Three Is Better Than Two

Discovering + Uncovering

The idea of identity is something that professionals spend their entire career trying to understand and comprehend. This is because identity encompasses all aspects of one’s life, such as relationships, personality traits, moral opinions, and geography to name a few. On top of that, our identity is ever changing to consider our experiences, relationships, and the way that we perceive the world. Because of this, it is understandable that teens are constantly amid some form of identity crisis. 

As a therapist working with teens, I see these identity crises daily. Why are they constantly trying to reinvent themselves? The answer is quite simple, while also immensely complicated. Think back to a time that you bought some new clothing. For me there are 4 ways that this goes. The first is where I purchase the clothing thinking that it fit well and looked good, only to find out once I got home that it is not the right size or does not look as good as it did in the store. Second is they fit well, but upon wearing it in public friends or family make comments that cause me to rethink my choices of clothing. Third I wear it, and everything is good until it falls out of style. Lastly, I find something that fits and is comfortable, that aside from the occasional reboot, stays with me until the end of time. 

Similarly, teens are constantly looking for their personal style or identity. They look at some identities, try them out privately or with close friends, and then decide it is not for them. It is left on the preverbal dressing room floor, never to be looked at or mentioned again. They could also try something out only to be shut down by comments from friends or family members–resulting, at times, hiding their real thoughts and beliefs and only allowing certain individuals to be privy. They may even throw that belief or value away entirely. Subsequently there are those who find something that works, yet after some time passes, they see that it no longer fits their lifestyle or the current trends of the world so they move away from it. Lastly you have some identities that just fit– you have believed or felt this way since birth, and nothing is going to change it. 

Given how it can seem as though the identities of teens are ever changing, what is a parent or a mentor to do? In my experience one of the best approaches is to support teens through their process of uncovering and discovering, while also opening up the lines of communication and engaging in honest dialogue regarding the subject matter. Adolescence is a developmental time in which teens are working to process who they are separate from their parents and or guardians. Being able to experiment, be curious, and try on what fits and does not fit are the ways through which teenagers work to gain a sense of independence and understanding of purpose. As mentors, parents, and guardians, the hope is to stay as engaged in this process of discovery alongside them and by working to create an open space where their curiosities can be explored/examined together, we can help to minimize feelings such as isolation, frustration, opposition, and more during what can already be a challenging developmental time for teens.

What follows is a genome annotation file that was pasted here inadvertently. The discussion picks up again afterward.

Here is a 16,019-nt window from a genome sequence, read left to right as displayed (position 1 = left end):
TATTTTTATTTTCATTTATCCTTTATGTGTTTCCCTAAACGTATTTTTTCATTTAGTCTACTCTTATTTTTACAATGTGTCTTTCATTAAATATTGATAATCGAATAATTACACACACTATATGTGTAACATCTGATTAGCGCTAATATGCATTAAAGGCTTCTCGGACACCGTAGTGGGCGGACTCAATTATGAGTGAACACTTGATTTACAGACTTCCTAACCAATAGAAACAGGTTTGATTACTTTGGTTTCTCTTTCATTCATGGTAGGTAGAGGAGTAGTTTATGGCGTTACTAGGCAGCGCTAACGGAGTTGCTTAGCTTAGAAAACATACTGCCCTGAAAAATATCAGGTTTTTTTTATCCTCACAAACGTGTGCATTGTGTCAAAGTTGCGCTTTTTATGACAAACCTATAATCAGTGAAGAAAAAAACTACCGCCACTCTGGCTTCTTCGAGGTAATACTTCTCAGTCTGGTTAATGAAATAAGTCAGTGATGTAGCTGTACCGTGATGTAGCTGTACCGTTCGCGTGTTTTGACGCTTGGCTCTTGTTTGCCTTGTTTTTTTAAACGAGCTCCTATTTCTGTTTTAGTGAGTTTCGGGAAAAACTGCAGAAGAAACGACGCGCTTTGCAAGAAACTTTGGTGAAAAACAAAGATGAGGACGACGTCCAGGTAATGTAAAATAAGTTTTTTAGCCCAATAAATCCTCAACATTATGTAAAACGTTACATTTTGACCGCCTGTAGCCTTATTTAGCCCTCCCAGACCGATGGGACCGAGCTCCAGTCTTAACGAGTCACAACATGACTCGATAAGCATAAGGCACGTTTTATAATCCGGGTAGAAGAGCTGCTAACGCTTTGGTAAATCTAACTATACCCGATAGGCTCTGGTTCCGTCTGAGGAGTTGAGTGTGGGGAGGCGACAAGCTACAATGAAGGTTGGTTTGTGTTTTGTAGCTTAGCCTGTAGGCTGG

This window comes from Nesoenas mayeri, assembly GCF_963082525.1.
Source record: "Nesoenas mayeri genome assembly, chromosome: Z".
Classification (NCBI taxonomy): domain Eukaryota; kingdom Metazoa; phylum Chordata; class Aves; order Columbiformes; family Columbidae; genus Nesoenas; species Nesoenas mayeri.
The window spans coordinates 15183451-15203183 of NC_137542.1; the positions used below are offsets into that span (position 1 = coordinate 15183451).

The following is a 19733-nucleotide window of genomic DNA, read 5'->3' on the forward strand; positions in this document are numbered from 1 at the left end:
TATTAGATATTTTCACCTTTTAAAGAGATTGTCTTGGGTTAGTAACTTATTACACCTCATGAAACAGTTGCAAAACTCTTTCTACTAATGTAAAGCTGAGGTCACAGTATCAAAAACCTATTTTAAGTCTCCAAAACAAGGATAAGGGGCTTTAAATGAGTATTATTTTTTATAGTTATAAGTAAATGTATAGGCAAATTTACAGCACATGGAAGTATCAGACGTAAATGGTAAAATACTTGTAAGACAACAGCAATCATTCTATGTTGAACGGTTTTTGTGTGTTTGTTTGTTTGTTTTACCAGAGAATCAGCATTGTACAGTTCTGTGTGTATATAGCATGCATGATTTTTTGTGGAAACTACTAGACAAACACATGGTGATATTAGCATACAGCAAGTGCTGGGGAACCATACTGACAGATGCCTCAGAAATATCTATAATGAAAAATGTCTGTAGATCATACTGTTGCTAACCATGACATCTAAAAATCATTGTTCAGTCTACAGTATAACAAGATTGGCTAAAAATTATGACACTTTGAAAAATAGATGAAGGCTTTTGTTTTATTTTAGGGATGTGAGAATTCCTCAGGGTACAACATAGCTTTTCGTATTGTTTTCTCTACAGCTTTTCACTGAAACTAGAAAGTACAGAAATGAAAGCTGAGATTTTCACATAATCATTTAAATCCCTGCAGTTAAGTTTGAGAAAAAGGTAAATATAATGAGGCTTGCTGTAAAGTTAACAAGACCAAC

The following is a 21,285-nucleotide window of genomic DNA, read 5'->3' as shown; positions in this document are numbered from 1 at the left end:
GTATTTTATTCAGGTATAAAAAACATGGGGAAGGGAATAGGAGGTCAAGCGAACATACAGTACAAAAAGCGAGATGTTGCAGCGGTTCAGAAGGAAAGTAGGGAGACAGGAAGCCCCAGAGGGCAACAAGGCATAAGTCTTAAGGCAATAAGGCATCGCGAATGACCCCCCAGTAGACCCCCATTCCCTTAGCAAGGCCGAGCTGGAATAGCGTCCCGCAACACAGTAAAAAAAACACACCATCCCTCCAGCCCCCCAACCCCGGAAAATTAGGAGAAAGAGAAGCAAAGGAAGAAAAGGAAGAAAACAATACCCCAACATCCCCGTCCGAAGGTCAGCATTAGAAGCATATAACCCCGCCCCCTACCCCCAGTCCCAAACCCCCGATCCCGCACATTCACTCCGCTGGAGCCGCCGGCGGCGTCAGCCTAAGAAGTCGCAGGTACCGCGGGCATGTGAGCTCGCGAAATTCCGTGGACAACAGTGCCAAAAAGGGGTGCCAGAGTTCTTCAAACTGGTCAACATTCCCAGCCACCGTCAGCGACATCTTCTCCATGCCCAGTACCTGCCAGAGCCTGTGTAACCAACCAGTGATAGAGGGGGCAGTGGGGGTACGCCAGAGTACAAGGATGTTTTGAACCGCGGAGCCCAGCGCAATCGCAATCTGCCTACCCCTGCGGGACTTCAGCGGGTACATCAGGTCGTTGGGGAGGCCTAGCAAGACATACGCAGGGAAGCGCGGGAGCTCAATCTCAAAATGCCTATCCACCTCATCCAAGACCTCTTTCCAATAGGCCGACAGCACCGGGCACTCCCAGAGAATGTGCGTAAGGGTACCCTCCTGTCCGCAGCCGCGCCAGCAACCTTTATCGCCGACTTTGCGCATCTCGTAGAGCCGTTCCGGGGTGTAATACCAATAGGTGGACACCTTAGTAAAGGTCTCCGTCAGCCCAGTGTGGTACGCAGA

One of the consistent questions I see come up is “How do you support a child’s identity formation when it conflicts with your own personal value and/or beliefs?” The first step is to see the child as a person who is also in conflict and attempting to find some level of comfort. If you can see this you can then recognize that it is not you against the teen, but rather, it is the two of you working to find who this teen is. Help them to explore the reason behind their desire to hold a particular value and/or identity. Sift through what fits well for them, what does not. Not seeing eye to eye on things is normal and to be expected. When parents, guardians, and mentors are able to name the conflicting beliefs between them and their teenagers, while providing reassurance of connection, compassion, and care, we are setting a foundation of trust that allows for all parties to remain engaged throughout the process of development. Supporting their process of discovery and uncovering does not mean you have to agree with each other. It means authentic conversations, spaces to be curious about potential and purpose in life, as well as opportunities to exercise such potential and purpose.  

Being able to walk alongside your teen through their process of identity development, you will find that the conversations you have become more uplifting and informative and you are able to relate to different things that you have been through in your life. Reminding yourself that teenagers are not trying to be difficult by choosing different things to believe in every other day or trying things out that you may not agree with can be one of the best ways to shift your own energy and therefore your approach will change. Teenagers are simply trying to find out who they are amid a world in which everyone around them is telling them who they “should” be. Let them know that you support their exploration by talking with them and giving space for them to “try things on” to see what fits, and you will find that they may be more willing to seek out your guidance, opinions, and suggestions throughout their journey of discovery and uncovering.



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